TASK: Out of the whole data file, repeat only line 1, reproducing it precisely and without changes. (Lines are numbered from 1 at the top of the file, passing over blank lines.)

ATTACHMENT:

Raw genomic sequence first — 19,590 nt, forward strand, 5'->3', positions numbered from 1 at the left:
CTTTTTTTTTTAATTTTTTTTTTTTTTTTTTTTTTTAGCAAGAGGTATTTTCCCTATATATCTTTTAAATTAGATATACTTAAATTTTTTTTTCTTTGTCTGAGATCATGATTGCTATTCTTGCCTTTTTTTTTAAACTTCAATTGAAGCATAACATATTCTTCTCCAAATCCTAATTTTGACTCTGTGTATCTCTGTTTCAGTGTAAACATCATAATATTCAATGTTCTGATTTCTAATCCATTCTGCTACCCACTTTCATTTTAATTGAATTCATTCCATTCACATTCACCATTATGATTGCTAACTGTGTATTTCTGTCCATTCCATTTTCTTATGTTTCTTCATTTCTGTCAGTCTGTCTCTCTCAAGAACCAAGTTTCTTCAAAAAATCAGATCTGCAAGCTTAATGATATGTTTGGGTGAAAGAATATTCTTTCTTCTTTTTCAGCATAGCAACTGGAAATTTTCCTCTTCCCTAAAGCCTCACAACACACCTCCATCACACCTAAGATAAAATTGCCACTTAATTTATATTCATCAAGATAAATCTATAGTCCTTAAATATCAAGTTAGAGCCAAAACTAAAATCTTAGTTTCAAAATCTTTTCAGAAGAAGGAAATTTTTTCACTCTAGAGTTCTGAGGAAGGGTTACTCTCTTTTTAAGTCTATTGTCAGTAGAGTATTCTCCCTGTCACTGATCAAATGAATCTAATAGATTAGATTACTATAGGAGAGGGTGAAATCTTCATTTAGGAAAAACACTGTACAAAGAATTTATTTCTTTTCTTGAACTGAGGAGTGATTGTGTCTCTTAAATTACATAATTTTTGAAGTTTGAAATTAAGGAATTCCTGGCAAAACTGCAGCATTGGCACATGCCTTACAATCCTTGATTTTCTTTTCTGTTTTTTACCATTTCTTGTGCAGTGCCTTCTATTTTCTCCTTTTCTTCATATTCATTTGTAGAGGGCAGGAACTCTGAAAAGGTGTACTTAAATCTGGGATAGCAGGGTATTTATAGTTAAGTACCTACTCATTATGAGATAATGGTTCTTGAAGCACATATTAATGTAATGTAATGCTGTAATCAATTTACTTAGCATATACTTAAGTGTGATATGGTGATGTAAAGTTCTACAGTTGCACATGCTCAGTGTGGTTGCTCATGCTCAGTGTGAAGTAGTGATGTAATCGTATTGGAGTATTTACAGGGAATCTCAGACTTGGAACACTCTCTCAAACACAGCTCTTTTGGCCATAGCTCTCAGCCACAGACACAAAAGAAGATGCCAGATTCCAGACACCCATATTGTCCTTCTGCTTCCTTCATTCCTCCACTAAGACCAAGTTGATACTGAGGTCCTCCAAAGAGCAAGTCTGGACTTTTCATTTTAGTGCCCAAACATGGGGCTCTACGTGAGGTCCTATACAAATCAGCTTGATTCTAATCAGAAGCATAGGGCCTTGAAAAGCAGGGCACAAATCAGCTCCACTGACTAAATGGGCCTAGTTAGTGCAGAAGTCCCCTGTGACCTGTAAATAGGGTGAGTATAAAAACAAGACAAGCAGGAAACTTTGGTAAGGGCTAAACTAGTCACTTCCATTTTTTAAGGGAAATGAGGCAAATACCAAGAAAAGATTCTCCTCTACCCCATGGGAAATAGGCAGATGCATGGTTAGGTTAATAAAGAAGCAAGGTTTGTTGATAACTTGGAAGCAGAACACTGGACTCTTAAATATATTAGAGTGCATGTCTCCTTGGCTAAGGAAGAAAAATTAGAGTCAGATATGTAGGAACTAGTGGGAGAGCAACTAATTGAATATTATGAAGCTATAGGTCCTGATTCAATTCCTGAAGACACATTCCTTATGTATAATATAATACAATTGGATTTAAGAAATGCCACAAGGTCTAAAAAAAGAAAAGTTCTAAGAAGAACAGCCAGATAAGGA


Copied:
Raw genomic sequence first — 19,590 nt, forward strand, 5'->3', positions numbered from 1 at the left: